There is, for instance, the mellow tone of wood known as patina.
One of my early mentors in detecting the genuine in furniture once told me that to him patina was just another name for complexion.
In general when examining original crisp edges on wooden objects, they have only been slightly worn from wear and the ravages of time when compared to a faker who tends to over-round these areas, unconsciencely going to excesses of the original hoping to make his point.
I will use a hypothetical example of a chair; once built to exacting standards to copy the original, it is dismantled and each component is burned over an open fire to imitate wear.
When dating a piece of antique furniture, one of the most important clues to its history is often overlooked.
The path to the genuine is passing by way of all the frauds. It is the object many buyers fear most but is in fact the one they need fear least.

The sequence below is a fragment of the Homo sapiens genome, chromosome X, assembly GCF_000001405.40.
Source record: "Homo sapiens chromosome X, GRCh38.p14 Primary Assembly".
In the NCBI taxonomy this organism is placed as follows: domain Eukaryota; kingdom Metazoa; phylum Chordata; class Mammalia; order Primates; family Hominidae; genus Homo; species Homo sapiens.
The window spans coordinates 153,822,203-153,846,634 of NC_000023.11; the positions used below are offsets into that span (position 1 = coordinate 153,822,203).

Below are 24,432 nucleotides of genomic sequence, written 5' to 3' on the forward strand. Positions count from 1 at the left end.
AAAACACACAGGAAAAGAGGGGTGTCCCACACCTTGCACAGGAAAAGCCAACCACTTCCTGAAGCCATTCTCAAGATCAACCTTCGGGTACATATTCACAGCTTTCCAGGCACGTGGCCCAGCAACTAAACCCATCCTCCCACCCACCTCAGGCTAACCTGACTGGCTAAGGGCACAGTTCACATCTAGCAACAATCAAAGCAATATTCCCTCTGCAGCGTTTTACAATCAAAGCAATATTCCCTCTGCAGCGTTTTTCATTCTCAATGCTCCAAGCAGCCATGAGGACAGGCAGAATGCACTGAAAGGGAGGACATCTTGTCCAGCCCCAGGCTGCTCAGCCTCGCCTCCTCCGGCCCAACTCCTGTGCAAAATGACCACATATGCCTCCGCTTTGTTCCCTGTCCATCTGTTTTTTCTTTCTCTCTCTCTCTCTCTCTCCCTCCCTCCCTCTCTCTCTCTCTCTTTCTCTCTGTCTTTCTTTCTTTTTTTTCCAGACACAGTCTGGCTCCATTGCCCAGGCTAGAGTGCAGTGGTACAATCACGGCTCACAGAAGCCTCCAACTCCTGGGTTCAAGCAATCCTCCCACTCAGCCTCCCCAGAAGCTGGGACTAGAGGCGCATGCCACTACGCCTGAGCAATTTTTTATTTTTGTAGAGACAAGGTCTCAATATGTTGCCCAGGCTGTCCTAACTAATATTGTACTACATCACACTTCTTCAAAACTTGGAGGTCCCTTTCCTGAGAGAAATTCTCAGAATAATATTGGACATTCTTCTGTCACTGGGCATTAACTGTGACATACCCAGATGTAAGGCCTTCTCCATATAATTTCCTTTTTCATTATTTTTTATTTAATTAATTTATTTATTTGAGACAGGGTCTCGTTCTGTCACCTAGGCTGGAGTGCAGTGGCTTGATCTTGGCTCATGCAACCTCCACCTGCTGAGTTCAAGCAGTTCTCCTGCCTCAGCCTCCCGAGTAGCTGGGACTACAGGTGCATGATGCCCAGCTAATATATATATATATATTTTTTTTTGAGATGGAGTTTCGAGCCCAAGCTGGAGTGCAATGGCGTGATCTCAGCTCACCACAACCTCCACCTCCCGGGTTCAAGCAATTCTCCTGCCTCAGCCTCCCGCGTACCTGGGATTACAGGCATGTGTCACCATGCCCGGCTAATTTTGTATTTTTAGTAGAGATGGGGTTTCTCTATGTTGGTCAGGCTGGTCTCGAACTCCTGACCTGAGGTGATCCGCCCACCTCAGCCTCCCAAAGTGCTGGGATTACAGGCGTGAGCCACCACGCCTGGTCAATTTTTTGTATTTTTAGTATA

A piece or two of old furniture, acquired by either inheritance or purchase, is frequently the beginning of antique collecting.
Even for those who have entered the field by another way, such as glass, silver, china or prints, furniture forms a setting for these accessories that were once part of the early American home.
The longer a piece of furniture remains in their inventory, the less profit they make on it.
While a piece of furniture may sell for more than say a cup and saucer, it takes up valuable floor space, so theres actually more profit in smaller items.